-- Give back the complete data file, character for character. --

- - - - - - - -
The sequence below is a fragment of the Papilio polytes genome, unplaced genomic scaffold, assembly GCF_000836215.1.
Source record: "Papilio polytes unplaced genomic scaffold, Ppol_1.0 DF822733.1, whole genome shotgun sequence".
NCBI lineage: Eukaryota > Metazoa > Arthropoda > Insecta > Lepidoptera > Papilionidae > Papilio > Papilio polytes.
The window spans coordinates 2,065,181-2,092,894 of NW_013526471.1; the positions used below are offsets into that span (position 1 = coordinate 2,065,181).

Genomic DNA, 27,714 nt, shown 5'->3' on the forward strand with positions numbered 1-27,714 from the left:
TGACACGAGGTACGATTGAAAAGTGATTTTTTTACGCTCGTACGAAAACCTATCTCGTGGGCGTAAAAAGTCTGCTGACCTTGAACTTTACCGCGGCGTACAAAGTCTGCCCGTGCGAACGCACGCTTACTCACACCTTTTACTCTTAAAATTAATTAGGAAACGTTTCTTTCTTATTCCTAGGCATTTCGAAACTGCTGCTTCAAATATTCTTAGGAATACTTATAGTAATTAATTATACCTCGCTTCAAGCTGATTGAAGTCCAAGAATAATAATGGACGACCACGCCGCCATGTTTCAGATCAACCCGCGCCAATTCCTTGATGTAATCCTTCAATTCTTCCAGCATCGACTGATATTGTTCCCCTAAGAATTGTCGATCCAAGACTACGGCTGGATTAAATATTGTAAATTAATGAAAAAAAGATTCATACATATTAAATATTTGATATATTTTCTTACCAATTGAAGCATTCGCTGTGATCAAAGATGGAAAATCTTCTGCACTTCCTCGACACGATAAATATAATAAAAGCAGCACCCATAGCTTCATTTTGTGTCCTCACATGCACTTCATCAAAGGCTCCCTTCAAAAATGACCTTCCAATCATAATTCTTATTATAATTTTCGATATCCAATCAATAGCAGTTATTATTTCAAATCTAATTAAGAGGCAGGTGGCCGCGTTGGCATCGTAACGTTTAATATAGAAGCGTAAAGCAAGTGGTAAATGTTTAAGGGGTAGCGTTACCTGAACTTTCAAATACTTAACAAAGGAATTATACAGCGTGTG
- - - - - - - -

The sequence below is a fragment of the Papilio polytes genome, unplaced genomic scaffold, assembly GCF_000836215.1.
Source record: "Papilio polytes unplaced genomic scaffold, Ppol_1.0 DF822733.1, whole genome shotgun sequence".
NCBI lineage: Eukaryota > Metazoa > Arthropoda > Insecta > Lepidoptera > Papilionidae > Papilio > Papilio polytes.
The window spans coordinates 2,065,181-2,092,894 of NW_013526471.1; the positions used below are offsets into that span (position 1 = coordinate 2,065,181).

Genomic DNA, 27,714 nt, shown 5'->3' on the forward strand with positions numbered 1-27,714 from the left:
TGACACGAGGTACGATTGAAAAGTGATTTTTTTACGCTCGTACGAAAACCTATCTCGTGGGCGTAAAAAGTCTGCTGACCTTGAACTTTACCGCGGCGTACAAAGTCTGCCCGTGCGAACGCACGCTTACTCACACCTTTTACTCTTAAAATTAATTAGGAAACGTTTCTTTCTTATTCCTAGGCATTTCGAAACTGCTGCTTCAAATATTCTTAGGAATACTTATAGTAATTAATTATACCTCGCTTCAAGCTGATTGAAGTCCAAGAATAATAATGGACGACCACGCCGCCATGTTTCAGATCAACCCGCGCCAATTCCTTGATGTAATCCTTCAATTCTTCCAGCATCGACTGATATTGTTCCCCTAAGAATTGTCGATCCAAGACTACGGCTGGATTAAATATTGTAAATTAATGAAAAAAAGATTCATACATATTAAATATTTGATATATTTTCTTACCAATTGAAGCATTCGCTGTGATCAAAGATGGAAAATCTTCTGCACTTCCTCGACACGATAAATATAATAAAAGCAGCACCCATAGCTTCATTTTGTGTCCTCACATGCACTTCATCAAAGGCTCCCTTCAAAAATGACCTTCCAATCATAATTCTTATTATAATTTTCGATATCCAATCAATAGCAGTTATTATTTCAAATCTAATTAAGAGGCAGGTGGCCGCGTTGGCATCGTAACGTTTAATATAGAAGCGTAAAGCAAGTGGTAAATGTTTAAGGGGTAGCGTTACCTGAACTTTCAAATACTTAACAAAGGAATTATACAGCGTGTG